which was evidently the homestead of some well
to-do farmer. It - was large and square, and
standing back, with au orchard climbing the
green hills at its rear. Across the road which I
was following, and just opposite the holm, were
three immense barns, whose great doors were
standing open, to admit the carts of bay the oxen
were drawing slowly from the bill pastures.—
Through these doors I caught glimpse of the
river road below, the river itself, the covered
bridge, blue sky Lod the woods beyond. It was
a delicious bit of coloring, done by the band of
the Great Artist himself. At my feet was-a lit.
tie pool of stagnant water, oo which tams white
geese and docks were fntternising, while a brood
of half grown tuikeys, with their moilsacholy
'Quit quit," were making up a foraging party
for an excursion sfter grasshoppers somas the
But the road, with its faint wheel track on
either side, and its broad streak of green in the
middle, stretched on beyond the farm house and
the barns, and I lost sight of them as I descen
ded the other side of the hill It was sore
lovely bere, if such a thing were possible ;
cause, with the same view, and the same houses
standing in the distance, I also found a silence
beneath the blue sky of noon that was delightful.
On cue side of thei fallen stone wall a thicket of
blackberries had grown over a heap of ruins,
which marked the !did- of the first church or
meeting house ever erected in the town. On the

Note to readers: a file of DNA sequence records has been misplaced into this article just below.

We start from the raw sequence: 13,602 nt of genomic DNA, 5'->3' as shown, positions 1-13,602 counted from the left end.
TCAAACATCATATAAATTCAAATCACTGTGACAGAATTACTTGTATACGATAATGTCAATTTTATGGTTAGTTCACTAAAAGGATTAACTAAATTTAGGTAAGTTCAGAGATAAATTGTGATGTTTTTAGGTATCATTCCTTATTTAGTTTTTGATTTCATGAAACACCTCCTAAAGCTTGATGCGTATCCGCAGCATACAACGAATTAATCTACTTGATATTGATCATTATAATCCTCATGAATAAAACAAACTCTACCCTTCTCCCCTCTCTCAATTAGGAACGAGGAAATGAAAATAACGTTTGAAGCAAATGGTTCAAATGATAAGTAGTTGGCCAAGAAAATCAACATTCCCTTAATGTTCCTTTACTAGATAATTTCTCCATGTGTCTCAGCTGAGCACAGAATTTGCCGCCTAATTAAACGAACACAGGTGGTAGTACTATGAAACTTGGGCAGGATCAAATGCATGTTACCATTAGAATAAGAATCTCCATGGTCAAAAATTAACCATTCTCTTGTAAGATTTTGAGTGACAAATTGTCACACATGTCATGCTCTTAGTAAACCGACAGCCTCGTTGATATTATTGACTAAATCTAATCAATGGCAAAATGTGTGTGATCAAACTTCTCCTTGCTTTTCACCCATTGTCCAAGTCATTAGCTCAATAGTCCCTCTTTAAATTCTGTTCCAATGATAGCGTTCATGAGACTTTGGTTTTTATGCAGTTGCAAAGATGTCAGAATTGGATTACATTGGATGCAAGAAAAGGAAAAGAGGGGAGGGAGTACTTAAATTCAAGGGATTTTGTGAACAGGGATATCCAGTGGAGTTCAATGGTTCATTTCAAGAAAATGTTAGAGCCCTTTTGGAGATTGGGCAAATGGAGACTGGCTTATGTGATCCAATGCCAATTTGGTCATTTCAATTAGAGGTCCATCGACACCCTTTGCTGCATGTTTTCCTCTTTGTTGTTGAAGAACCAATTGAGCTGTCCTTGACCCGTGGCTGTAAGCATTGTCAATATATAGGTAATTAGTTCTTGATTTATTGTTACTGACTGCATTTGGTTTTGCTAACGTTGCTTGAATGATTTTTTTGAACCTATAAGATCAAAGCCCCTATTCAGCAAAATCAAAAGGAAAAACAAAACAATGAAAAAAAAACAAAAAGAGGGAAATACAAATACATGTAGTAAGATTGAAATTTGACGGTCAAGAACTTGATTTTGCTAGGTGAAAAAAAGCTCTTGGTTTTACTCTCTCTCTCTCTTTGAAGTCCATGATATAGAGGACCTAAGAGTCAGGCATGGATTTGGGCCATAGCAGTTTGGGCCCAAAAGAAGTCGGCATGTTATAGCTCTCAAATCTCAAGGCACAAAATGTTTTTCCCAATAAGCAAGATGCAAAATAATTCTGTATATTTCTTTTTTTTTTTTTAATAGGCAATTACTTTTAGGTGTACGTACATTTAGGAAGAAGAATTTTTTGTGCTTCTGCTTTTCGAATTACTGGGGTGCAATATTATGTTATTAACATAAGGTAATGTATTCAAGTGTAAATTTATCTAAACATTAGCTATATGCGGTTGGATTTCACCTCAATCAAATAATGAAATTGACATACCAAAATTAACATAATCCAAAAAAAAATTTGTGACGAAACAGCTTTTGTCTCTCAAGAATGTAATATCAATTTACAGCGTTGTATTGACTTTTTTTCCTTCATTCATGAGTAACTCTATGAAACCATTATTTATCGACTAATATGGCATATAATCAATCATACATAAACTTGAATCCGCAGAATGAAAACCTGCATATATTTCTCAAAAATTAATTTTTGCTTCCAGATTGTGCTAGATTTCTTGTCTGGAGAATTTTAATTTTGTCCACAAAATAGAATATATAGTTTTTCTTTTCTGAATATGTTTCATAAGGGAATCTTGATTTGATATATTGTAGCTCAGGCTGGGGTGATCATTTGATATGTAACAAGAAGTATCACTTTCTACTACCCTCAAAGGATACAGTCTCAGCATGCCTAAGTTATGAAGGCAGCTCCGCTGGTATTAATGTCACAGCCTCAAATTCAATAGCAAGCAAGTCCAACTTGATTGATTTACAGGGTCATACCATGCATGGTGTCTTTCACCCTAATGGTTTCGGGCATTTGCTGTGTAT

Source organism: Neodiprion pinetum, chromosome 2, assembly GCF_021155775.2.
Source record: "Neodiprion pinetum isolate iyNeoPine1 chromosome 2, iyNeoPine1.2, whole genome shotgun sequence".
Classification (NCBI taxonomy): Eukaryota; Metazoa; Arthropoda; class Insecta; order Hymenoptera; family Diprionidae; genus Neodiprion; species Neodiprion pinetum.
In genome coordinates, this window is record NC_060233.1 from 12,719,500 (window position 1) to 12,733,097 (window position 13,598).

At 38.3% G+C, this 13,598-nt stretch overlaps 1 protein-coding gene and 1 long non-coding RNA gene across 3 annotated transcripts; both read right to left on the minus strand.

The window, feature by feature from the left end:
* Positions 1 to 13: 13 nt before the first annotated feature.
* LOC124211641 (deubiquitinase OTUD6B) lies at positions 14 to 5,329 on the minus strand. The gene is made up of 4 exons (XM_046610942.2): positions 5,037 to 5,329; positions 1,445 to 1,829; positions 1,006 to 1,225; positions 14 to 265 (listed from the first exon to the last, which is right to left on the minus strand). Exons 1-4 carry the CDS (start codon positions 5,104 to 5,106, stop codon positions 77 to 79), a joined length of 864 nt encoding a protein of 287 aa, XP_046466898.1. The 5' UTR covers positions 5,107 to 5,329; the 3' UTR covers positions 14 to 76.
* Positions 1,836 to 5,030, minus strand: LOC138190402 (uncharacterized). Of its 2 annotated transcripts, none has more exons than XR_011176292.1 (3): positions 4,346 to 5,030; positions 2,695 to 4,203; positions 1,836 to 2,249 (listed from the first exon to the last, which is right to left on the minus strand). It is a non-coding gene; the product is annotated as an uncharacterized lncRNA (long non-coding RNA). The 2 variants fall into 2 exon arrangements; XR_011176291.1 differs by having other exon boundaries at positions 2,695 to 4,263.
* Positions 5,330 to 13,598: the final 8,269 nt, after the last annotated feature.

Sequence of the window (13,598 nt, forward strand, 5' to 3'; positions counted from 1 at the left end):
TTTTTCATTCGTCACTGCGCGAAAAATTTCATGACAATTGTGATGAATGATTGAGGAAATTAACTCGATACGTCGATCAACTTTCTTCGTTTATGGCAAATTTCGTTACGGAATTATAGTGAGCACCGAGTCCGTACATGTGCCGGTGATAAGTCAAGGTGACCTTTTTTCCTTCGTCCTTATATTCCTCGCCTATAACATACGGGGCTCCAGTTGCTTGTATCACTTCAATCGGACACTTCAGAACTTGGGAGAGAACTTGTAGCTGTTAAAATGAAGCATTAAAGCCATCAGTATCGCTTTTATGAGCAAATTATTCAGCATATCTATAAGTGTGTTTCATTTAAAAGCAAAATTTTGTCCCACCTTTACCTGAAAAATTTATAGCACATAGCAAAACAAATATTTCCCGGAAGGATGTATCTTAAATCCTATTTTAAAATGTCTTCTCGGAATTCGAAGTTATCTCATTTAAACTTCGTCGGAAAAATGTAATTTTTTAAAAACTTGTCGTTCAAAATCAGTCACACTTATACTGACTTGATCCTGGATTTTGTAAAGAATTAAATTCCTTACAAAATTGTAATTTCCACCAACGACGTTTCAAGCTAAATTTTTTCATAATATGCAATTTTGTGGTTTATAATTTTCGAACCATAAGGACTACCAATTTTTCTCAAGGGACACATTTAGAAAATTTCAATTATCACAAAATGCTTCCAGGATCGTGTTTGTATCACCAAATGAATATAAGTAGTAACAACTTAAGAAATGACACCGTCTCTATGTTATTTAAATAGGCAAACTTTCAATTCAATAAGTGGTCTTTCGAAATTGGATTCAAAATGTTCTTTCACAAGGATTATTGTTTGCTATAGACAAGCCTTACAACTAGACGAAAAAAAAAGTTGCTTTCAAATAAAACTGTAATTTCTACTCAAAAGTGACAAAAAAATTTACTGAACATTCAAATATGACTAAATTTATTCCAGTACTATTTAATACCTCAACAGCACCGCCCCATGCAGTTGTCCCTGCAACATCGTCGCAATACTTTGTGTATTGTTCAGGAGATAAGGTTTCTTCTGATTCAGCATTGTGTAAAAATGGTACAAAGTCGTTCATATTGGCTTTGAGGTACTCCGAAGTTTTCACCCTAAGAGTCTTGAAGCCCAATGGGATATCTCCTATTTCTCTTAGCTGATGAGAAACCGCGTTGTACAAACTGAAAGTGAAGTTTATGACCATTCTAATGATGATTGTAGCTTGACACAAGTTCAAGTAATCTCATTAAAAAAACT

other, and across the road, lay a little grave yard,
sloping quietly down to the road and river be
low The gate hid rusted from its hingee and
lay upon the grotind, half bidden b, the long
grass that was growing over it
The tomb bad not been in use for many a
year ; and as I peeped through the cracks of its
do ,, r, I saw something lying on the floor which I
knew saes nothing more nor less than the frag
meets of the hire uu which the coffins had once
been borne uut, but which, just then, I was
pleam.l to magnify into the bones of a skeleton.
The tender blue of an
. kmerican rummer day
was in the sky, sod tbe'sun oh me down bright
ly and hotly NothinWseetnetl to stir, save the
gras.hupper who leaped and chirped among the
graves—a kind of 014: 1 114ortality among the. llr
sect tribe
I followed the path .till farther And now,
tor the first tone, it began to wind beside ouo of
i1i.....e briebt learoug brooks peculiar In America,
and to Sew England most of all. I uutered
al .ng, looking for minnow's in the sun ght, and
wi,hiog I bad nothing more to do tb to spend
ext,tenee in tht• game way, when a *nob, most
clear moil musical, insole me start and look up
The r.... 1 had wound around, so that the lone